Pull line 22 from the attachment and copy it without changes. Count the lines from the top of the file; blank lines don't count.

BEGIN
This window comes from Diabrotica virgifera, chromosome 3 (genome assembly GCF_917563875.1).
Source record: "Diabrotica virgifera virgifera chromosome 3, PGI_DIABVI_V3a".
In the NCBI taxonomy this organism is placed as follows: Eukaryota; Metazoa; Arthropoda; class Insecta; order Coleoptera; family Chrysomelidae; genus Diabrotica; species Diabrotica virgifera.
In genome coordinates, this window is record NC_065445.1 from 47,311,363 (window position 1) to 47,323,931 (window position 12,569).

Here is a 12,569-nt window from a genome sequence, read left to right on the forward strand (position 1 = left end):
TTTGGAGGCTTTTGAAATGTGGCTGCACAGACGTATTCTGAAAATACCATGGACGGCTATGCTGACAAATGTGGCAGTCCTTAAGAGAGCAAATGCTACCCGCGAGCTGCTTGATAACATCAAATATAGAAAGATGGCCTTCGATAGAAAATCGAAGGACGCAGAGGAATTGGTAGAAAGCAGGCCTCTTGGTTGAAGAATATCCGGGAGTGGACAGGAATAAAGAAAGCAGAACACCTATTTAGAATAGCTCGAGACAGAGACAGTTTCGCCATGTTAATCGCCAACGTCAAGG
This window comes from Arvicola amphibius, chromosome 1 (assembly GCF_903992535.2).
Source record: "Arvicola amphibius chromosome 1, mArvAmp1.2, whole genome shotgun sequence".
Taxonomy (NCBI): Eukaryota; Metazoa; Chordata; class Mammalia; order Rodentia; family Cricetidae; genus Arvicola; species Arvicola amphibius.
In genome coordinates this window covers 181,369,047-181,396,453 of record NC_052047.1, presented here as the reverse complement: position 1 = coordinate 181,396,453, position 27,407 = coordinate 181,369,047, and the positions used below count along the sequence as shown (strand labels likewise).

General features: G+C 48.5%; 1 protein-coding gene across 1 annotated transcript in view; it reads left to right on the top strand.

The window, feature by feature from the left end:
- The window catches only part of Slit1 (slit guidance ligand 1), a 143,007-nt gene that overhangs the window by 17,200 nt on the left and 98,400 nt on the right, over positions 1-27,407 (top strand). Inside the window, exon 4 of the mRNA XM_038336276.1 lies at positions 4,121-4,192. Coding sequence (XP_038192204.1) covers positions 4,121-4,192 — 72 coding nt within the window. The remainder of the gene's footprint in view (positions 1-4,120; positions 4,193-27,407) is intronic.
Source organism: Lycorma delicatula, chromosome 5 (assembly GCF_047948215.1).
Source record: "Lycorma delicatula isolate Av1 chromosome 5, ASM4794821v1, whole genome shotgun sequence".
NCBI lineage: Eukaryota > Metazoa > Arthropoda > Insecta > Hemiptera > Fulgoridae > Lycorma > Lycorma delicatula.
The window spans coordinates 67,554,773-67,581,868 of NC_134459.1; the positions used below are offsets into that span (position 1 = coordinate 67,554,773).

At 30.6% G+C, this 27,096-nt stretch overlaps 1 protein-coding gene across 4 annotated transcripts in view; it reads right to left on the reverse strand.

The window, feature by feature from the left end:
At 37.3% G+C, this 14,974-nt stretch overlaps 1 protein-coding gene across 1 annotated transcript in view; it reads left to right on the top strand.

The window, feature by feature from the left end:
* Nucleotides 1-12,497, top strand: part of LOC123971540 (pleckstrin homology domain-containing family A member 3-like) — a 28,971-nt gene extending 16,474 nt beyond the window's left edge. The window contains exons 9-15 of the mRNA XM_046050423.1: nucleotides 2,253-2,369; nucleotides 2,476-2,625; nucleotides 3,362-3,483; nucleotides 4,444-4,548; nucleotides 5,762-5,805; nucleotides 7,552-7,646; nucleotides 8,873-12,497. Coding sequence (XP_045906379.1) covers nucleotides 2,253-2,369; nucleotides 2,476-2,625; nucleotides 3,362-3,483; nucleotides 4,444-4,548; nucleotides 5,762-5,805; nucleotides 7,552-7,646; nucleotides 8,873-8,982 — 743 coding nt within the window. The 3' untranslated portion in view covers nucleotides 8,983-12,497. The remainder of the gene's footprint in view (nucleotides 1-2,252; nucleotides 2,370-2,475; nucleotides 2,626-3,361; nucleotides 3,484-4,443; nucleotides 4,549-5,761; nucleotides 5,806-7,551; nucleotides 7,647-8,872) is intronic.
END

* Nucleotides 1-12,497, top strand: part of LOC123971540 (pleckstrin homology domain-containing family A member 3-like) — a 28,971-nt gene extending 16,474 nt beyond the window's left edge. The window contains exons 9-15 of the mRNA XM_046050423.1: nucleotides 2,253-2,369; nucleotides 2,476-2,625; nucleotides 3,362-3,483; nucleotides 4,444-4,548; nucleotides 5,762-5,805; nucleotides 7,552-7,646; nucleotides 8,873-12,497. Coding sequence (XP_045906379.1) covers nucleotides 2,253-2,369; nucleotides 2,476-2,625; nucleotides 3,362-3,483; nucleotides 4,444-4,548; nucleotides 5,762-5,805; nucleotides 7,552-7,646; nucleotides 8,873-8,982 — 743 coding nt within the window. The 3' untranslated portion in view covers nucleotides 8,983-12,497. The remainder of the gene's footprint in view (nucleotides 1-2,252; nucleotides 2,370-2,475; nucleotides 2,626-3,361; nucleotides 3,484-4,443; nucleotides 4,549-5,761; nucleotides 5,806-7,551; nucleotides 7,647-8,872) is intronic.